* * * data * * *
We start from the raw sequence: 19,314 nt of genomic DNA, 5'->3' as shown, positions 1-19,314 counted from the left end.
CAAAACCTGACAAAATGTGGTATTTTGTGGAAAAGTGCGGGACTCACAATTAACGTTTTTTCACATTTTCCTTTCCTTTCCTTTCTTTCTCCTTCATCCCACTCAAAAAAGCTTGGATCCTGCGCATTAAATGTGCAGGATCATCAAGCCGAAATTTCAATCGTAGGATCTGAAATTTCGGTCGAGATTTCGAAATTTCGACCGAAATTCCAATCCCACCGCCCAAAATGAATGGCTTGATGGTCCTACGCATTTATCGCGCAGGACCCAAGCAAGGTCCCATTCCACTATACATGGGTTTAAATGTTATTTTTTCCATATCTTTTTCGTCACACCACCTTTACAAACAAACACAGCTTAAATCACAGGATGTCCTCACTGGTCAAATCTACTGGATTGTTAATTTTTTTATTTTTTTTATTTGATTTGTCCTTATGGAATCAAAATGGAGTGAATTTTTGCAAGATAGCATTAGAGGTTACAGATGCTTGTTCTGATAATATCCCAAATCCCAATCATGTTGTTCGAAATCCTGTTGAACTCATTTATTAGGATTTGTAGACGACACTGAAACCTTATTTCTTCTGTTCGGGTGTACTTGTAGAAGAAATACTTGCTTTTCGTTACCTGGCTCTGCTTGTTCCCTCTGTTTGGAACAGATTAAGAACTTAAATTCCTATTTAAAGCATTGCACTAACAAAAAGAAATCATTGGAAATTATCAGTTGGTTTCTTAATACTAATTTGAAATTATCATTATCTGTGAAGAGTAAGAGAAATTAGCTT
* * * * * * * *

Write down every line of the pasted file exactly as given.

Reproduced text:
We start from the raw sequence: 19,314 nt of genomic DNA, 5'->3' as shown, positions 1-19,314 counted from the left end.
CAAAACCTGACAAAATGTGGTATTTTGTGGAAAAGTGCGGGACTCACAATTAACGTTTTTTCACATTTTCCTTTCCTTTCCTTTCTTTCTCCTTCATCCCACTCAAAAAAGCTTGGATCCTGCGCATTAAATGTGCAGGATCATCAAGCCGAAATTTCAATCGTAGGATCTGAAATTTCGGTCGAGATTTCGAAATTTCGACCGAAATTCCAATCCCACCGCCCAAAATGAATGGCTTGATGGTCCTACGCATTTATCGCGCAGGACCCAAGCAAGGTCCCATTCCACTATACATGGGTTTAAATGTTATTTTTTCCATATCTTTTTCGTCACACCACCTTTACAAACAAACACAGCTTAAATCACAGGATGTCCTCACTGGTCAAATCTACTGGATTGTTAATTTTTTTATTTTTTTTATTTGATTTGTCCTTATGGAATCAAAATGGAGTGAATTTTTGCAAGATAGCATTAGAGGTTACAGATGCTTGTTCTGATAATATCCCAAATCCCAATCATGTTGTTCGAAATCCTGTTGAACTCATTTATTAGGATTTGTAGACGACACTGAAACCTTATTTCTTCTGTTCGGGTGTACTTGTAGAAGAAATACTTGCTTTTCGTTACCTGGCTCTGCTTGTTCCCTCTGTTTGGAACAGATTAAGAACTTAAATTCCTATTTAAAGCATTGCACTAACAAAAAGAAATCATTGGAAATTATCAGTTGGTTTCTTAATACTAATTTGAAATTATCATTATCTGTGAAGAGTAAGAGAAATTAGCTT